My classes have gone well (as far as I can tell). I am teaching a short 7 week class at Tsinghua University, which is supposedly a 10 minute cab ride. It took me 45 minutes when I went last Wednesday, in part because the cab driver took me to the wrong gate. I had learned, from my slender experience, to have the program administrator email me in both English and Chinese which gate we needed to go to. But apparently the East Gate of Tsinghua, which everyone knows is the East gate, actually opens south, a fact that my cab driver had not picked up, so he took me to the other East Gate. (Rick and I have decided that for any trip you should allocate at least twice as much time as you think you will need.) Because a professor in this Temple-Tsinghua LLM program had to leave due to a family illness, I'm switching over to teach Legal Reasoning, which meets twice a week (47 students).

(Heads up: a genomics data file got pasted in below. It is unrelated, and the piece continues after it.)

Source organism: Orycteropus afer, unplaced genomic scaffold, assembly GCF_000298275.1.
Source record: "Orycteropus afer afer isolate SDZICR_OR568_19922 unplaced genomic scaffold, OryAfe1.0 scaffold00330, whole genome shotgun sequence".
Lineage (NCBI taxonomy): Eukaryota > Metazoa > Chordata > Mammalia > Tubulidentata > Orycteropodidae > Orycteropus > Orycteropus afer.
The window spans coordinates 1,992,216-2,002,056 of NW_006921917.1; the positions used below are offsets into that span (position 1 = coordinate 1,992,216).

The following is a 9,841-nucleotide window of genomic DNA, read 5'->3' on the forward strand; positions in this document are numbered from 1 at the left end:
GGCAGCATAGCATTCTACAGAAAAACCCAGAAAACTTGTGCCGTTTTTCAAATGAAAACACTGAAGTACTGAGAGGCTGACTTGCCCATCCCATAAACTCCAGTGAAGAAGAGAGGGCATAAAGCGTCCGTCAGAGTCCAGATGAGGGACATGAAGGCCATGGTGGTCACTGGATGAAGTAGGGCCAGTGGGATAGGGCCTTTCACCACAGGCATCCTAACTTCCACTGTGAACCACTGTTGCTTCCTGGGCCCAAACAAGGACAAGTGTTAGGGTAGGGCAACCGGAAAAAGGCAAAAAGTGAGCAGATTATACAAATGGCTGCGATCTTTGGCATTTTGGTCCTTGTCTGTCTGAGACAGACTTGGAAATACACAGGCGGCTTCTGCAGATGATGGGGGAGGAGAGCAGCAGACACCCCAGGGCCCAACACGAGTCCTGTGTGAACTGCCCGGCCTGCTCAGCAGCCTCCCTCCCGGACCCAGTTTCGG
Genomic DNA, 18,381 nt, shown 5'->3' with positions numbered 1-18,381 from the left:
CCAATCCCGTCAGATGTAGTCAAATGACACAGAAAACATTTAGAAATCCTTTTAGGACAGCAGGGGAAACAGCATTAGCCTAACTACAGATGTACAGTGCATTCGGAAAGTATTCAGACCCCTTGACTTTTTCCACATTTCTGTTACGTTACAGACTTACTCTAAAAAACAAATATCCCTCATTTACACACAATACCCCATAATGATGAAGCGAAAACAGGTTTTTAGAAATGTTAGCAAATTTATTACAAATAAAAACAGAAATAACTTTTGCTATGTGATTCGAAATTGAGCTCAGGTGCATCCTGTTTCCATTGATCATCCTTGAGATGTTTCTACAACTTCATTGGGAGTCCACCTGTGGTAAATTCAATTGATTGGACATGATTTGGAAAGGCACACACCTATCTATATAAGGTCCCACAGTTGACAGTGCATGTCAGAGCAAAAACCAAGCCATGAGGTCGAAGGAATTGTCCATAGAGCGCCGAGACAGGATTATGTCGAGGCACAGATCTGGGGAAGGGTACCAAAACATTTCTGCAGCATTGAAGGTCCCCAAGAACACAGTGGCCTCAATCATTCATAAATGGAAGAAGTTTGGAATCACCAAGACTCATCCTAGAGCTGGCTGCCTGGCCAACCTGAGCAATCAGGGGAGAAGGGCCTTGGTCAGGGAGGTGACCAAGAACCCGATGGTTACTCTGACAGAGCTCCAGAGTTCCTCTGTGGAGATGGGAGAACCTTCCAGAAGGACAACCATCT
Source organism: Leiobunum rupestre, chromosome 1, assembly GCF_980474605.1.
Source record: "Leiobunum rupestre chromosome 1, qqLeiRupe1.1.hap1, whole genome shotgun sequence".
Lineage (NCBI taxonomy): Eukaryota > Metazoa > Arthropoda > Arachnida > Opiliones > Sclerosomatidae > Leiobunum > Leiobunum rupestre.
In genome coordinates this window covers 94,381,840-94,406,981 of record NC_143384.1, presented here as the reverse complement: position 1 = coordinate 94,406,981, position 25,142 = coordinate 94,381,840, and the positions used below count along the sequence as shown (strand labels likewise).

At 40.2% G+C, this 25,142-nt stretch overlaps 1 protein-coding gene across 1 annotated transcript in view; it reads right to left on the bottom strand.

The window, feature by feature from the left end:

Friday I teach Torts from 8 am - 11:10 at Renmin. This is apparently a typical graduate-level class. These students (about 25) have more stamina than I do! It has been fun to meet them and begin to hear their stories. The Chinese bar exam is taking place in later September so some students are working long hours to prepare. Returning students started classes last week, but new graduate students did not arrive until this week, so an additional 8 students joined the class. That makes it somewhat difficult to plan.